WASHINGTON – The U.S. capital’s city council took up legislation to rename a public square located in front of Russia’s Embassy in memory of the slain opposition leader Boris Nemtsov.
The effort is the latest push by Nemstov’s relatives and supporters, a move that has irked Moscow.
“This not about blame, this is not about poking anyone in the eye, this is about honoring the memory of our great compatriot,” Vladimir Kara-Murza, a longtime Nemtsov aide, told a city council hearing December 6.
A former deputy prime minister and longtime critic of Russian President Vladimir Putin, Nemtsov was gunned down on a bridge just meters from the Kremlin walls on February 27, 2015.
His slaying drew international condemnation and highlighted the dangers faced by Russians who oppose the Kremlin.
Nemtsov’s supporters have repeatedly sought to get permission for a formal plaque or monument to be placed at the site of his killing, but Moscow city officials have denied permission. Other supporters have on numerous occasions laid flowers at the site in makeshift memorials that are dismantled and taken away with unusual speed.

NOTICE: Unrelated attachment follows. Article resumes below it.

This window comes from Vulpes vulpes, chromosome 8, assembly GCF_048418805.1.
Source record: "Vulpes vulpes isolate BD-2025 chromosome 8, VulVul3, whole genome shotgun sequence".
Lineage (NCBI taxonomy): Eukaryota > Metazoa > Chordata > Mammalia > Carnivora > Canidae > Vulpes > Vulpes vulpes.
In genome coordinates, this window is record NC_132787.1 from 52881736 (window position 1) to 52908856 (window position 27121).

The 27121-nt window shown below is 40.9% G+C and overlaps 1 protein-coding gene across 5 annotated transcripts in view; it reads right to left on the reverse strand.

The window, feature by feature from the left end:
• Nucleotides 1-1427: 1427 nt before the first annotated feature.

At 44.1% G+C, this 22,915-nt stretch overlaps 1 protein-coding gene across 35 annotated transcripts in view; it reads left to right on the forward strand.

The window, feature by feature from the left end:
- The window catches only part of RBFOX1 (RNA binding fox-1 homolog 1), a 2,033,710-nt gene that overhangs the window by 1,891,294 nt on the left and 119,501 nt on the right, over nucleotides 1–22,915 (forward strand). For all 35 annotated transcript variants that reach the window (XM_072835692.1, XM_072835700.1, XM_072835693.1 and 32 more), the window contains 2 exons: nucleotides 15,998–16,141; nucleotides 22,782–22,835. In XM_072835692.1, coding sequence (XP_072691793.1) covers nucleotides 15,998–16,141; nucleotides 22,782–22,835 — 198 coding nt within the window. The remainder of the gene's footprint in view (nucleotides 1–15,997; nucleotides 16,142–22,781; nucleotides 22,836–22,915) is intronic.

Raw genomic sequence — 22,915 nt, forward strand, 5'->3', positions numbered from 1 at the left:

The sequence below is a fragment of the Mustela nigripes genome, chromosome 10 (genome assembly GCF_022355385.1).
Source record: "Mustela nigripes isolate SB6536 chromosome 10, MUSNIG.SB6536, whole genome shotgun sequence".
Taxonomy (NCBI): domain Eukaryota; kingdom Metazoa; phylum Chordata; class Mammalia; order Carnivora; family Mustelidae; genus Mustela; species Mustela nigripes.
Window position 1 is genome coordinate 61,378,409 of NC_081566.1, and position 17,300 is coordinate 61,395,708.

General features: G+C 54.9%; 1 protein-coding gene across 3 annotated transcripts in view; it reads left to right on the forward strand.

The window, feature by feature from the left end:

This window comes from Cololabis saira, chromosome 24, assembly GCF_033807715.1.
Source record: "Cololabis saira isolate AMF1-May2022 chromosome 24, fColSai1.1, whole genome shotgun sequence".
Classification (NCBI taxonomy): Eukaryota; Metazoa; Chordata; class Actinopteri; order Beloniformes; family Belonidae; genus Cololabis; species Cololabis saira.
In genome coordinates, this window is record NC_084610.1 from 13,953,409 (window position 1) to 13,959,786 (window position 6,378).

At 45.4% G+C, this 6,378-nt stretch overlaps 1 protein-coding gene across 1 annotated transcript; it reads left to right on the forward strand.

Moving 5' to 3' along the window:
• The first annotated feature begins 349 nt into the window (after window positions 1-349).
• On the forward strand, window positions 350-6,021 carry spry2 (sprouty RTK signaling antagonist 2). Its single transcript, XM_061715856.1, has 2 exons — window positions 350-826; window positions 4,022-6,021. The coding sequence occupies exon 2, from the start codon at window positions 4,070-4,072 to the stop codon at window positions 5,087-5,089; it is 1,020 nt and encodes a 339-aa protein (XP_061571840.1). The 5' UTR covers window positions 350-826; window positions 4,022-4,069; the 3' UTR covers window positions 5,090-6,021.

In July, a Moscow court found five men from Russia's North Caucasus region of Chechnya guilty of the murder and sentenced them to lengthy prison terms.
A similar bill was introduced earlier this year in the U.S. Senate by Republican Marco Rubio; Washington’s federal status gives Congress more direct oversight of some aspects of the city’s management.
But that bill languished, and activists turned to the city council to push the effort.
Earlier this year, Russian Foreign Ministry spokeswoman Maria Zakharova criticized the effort, accusing U.S. lawmakers of "manipulating" the slain politician's name.
The council will have a second hearing in the coming weeks before a formal vote will be held, expected in early 2018.